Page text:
Automania by Dr. Iain Corness

The queue for a Ferrari FXX starts here

Ferrari has extended the testing and development program of its forthcoming GT supercar based on the FXX prototype for a further two years “following an extensive upgrade to boost performance and handling,” says a factory source.

Ferrari FXX

Being a little down on power (I jest), the FXX has had the output of its 6.2 liter V12 increased from 800 hp (600 kW) to 860 hp (640 kW) at 9500 rpm and gearshift times are down 20 milliseconds to 60 ms. Gear ratios have also been modified to make use of the extra 1000 rpm available. Yes, I’ve always thought that an 80 millisecond shift is dreadfully slow!
Handling-wise, nine settings will be available on the new traction control system, which Ferrari claims is also “less invasive and more flexible, adapting more efficiently to the individual driving style of each driver”. Sounds good, especially if your surname is Schumacher and your first name is Michael.
Chassis modifications have seen improved wear rates for the 19 inch Bridgestone tyres, while the Brembo brakes (which include composite ceramic material discs) have longer lasting brake pads. When you are paying 100 million baht for your car, do you really care about tyre wear?
Furthermore, a number of new aerodynamic aids have been produced to increase downforce over the rear axle, including a new rear diffuser and rear flaps. Combined, the aerodynamic efficiency has increased 25 percent.
“The active front spoiler control system settings have been adjusted to take these modifications into account, too,” Ferrari said in a statement released this week.
“New telemetry monitoring of the steering angle and brake pump pressure will further boost the interaction between client test drivers and the company’s engineers.”
Underway since late in 2005, the FXX program involves a small group of customers who have each spent more than 100 million baht for the privilege of owning a track-bound test mule and being involved in the Enzo-based car’s development.
So there you are, if you want to be part of this exclusive group of Ferrari test drivers and rub elbows with a certain Mr. M Schumacher in the Ferrari pits, put your money down now. They’ll even come on over and collect it, I am sure.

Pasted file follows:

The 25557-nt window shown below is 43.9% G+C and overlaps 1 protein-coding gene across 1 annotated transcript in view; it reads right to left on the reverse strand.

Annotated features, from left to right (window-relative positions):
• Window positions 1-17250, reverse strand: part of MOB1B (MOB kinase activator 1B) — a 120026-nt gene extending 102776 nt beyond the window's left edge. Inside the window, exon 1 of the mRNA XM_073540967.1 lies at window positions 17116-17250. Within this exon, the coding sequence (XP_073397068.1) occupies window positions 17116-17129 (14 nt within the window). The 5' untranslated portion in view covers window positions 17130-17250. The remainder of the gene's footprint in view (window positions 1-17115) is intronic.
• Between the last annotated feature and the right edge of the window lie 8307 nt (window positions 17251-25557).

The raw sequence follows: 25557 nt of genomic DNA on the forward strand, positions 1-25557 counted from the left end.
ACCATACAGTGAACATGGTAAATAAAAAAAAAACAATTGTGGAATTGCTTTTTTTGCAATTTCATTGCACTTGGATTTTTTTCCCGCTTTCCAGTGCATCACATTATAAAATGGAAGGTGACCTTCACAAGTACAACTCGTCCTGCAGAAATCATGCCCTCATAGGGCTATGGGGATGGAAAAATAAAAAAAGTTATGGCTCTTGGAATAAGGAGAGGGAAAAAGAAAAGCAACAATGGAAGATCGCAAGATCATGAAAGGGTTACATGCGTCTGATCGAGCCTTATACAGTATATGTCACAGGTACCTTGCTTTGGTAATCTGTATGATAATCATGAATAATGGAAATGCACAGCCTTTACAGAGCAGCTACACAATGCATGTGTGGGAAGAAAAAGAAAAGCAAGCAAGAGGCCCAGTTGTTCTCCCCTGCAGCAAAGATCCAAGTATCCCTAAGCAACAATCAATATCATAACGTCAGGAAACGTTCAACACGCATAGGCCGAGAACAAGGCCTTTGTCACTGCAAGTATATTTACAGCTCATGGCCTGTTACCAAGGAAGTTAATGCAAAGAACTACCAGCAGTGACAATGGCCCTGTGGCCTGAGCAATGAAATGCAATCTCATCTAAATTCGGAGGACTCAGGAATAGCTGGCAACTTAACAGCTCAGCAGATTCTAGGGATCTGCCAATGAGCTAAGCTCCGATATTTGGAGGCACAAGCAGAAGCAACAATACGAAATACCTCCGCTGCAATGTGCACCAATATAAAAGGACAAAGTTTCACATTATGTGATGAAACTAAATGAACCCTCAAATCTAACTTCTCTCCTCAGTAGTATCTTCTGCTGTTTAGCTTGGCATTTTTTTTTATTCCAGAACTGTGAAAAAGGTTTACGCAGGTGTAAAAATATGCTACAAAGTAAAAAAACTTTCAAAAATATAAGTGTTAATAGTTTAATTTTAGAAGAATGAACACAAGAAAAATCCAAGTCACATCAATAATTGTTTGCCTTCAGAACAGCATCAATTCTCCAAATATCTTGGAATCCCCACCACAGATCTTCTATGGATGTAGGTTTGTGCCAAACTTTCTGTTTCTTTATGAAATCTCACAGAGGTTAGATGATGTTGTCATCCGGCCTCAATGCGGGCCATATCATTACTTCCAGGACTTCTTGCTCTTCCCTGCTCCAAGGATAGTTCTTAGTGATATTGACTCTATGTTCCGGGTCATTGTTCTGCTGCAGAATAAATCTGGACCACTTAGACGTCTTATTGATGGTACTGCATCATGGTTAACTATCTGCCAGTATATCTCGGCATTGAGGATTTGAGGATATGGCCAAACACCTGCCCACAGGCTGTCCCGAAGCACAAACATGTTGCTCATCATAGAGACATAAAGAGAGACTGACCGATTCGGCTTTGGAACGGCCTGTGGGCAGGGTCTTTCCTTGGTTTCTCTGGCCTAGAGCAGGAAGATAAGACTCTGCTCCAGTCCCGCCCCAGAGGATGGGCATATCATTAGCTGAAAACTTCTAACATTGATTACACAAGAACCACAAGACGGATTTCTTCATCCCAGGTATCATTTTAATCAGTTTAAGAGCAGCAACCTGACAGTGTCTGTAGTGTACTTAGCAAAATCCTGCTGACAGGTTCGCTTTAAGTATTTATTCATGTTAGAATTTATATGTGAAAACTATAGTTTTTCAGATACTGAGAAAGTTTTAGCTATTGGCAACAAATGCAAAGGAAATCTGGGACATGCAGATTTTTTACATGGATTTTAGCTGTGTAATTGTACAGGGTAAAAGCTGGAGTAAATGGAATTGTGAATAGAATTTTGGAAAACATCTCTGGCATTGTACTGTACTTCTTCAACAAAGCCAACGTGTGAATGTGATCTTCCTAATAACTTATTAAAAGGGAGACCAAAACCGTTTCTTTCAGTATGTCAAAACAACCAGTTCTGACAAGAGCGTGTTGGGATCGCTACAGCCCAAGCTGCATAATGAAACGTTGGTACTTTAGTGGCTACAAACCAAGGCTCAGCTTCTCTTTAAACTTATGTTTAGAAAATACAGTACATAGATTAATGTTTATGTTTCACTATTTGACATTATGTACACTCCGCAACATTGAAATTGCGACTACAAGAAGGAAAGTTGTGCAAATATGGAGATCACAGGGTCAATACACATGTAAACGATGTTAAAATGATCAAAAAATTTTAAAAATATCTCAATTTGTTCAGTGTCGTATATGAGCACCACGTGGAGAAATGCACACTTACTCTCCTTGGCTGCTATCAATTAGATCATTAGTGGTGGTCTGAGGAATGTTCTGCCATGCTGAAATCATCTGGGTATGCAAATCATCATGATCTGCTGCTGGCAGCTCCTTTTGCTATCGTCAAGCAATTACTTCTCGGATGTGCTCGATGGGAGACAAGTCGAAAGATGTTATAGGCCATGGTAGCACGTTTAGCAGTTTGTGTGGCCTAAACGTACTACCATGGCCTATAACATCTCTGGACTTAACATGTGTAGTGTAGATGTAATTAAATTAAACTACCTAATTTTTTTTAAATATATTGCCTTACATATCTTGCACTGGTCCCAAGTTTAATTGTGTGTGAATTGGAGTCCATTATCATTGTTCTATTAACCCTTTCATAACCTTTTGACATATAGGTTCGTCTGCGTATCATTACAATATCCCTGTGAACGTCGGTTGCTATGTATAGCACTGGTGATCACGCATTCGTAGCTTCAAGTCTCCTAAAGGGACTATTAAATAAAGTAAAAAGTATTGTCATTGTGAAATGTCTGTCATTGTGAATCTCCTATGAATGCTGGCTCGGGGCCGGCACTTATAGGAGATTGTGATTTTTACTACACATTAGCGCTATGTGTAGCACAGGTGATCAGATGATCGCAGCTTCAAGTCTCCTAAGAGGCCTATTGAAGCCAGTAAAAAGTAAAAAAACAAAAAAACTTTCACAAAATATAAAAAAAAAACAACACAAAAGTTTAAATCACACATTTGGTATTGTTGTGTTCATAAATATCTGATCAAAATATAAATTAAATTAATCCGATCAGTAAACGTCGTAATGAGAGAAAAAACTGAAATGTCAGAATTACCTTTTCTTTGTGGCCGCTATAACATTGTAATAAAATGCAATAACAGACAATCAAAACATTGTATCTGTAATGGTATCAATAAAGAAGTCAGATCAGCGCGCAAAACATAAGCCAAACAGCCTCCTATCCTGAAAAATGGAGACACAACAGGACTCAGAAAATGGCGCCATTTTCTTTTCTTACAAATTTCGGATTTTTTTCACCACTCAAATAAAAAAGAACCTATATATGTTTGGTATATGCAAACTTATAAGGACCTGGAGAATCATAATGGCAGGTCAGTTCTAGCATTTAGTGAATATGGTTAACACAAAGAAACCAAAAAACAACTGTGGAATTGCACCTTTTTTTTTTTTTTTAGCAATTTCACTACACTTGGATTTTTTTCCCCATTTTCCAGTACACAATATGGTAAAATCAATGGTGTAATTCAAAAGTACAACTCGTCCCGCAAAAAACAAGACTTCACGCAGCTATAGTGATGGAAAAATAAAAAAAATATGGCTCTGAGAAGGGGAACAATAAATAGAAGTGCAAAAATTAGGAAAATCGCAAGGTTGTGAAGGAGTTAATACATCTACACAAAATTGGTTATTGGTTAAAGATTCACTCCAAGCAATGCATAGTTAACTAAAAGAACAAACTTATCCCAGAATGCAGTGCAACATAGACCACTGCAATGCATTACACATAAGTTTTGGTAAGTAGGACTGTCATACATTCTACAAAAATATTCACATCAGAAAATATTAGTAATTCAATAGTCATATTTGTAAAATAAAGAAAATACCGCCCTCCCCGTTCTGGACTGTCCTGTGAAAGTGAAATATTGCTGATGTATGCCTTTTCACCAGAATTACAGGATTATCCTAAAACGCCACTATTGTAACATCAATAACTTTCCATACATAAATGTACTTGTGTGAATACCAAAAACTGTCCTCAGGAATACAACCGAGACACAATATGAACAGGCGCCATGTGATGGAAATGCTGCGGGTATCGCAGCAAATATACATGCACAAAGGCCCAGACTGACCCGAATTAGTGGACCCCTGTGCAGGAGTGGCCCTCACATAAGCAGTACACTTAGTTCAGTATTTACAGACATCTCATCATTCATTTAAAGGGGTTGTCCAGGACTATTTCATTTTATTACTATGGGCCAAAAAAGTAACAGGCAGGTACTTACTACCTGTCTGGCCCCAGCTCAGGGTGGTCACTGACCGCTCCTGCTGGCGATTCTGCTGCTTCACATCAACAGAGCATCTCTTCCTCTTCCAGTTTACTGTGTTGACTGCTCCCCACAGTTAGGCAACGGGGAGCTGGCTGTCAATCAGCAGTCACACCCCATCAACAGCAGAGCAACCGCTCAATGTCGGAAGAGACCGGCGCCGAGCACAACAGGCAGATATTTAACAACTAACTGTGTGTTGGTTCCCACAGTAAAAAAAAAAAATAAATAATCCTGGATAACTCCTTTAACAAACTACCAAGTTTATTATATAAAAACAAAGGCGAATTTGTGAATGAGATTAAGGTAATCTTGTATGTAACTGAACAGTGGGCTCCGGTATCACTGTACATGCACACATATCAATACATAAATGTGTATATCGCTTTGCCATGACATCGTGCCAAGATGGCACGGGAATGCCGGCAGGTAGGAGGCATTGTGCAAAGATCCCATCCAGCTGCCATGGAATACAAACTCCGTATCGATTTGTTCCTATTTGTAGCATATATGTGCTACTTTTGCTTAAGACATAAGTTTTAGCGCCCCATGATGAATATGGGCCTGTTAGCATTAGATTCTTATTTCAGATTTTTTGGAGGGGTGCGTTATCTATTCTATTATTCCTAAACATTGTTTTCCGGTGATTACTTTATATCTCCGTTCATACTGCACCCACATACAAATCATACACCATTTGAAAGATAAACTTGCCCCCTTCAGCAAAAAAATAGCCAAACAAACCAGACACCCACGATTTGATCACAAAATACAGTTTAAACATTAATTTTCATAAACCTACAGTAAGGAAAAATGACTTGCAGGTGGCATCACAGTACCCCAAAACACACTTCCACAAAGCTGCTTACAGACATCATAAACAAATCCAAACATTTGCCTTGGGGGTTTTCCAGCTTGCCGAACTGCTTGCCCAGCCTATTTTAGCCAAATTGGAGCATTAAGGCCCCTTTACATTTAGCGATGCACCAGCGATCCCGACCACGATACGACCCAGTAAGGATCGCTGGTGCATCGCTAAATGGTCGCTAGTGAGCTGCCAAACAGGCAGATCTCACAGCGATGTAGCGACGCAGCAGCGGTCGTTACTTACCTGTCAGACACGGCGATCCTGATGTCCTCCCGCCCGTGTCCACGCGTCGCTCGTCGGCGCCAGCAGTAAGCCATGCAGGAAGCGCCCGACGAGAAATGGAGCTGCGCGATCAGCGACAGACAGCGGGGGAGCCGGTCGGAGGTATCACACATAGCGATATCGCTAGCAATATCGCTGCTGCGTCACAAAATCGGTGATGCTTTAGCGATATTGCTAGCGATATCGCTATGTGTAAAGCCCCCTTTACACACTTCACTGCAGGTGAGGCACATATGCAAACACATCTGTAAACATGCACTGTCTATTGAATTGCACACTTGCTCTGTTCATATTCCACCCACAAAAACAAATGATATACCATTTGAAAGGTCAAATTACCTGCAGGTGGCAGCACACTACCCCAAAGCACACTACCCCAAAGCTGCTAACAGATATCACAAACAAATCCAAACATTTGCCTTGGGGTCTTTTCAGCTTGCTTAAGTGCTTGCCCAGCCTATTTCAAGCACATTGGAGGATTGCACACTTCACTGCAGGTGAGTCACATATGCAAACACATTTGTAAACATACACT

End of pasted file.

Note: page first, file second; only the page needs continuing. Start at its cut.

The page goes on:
Autotrivia Quiz

Last week I wrote that one central headlight was seen on many cars over the years, the revolutionary Tucker Torpedo being a classic example. However, there were many before that. I asked what was the first American car with ‘cyclops’ headlights? The correct answer was the Garford of 1913, or I would have even taken the Briscoe of 1915.
So to this week. Let’s stick with headlamps. When did headlamp flashers first become offered, and on what car?
For the Automania FREE beer this week, be the first correct answer to email [email protected]
Good luck!

 


Small/medium cars from Thailand wanted overseas
Toyota Australia has confirmed that it is investigating changing the sourcing of its next Yaris, with Thailand considered as the leading contender for the new third generation model due in about 2010.

Thailand Yaris

Toyota Australia chairman emeritus John Conomos said at the 2007 Tokyo Motor Show that Thailand is shaping up as the ideal Yaris production location. “It’s been looked at. Thailand is a great source for reliable world-class product,” said Conomos. “With a Free Trade Agreement (FTA), it is inevitable that we will have to examine (Thailand) carefully,” Conomos admitted.
Currently the Yaris - Australia’s top-selling light car by a large margin, and in a segment that is the fastest growing this year - is built in Japan.
With the Thai government lately focussing on winning more light and small car production contracts - after its successful campaign in luring management understands that the pricing edge that comes with choosing a lower-cost production base can be extremely lucrative.
Since arch-rival Honda changed its Jazz light-car sourcing from Japan to Thailand in early 2006, sales have rocketed on the back of the lower entry price and higher standard features content the move brought with it.
This year Jazz is running at around 980 per month, against 786 last year and 660 in 2005. And this is in spite of the fact that the Jazz - released in 2002 - is now narrowly the second-oldest in its class (though there will be a new Jazz in the early part of 2008). Ford Australia has already announced that its next Fiesta light car will follow the Honda by coming out of Thailand, as part of a 50:50 deal it has with its Japanese partner Mazda.
Mazda will also produce the closely related ‘2’ light car at the same Thai facility, and it is most likely that the Mazda 2 will be sourced from the Rayong plant for the Australian market. This is all good news for the local economy.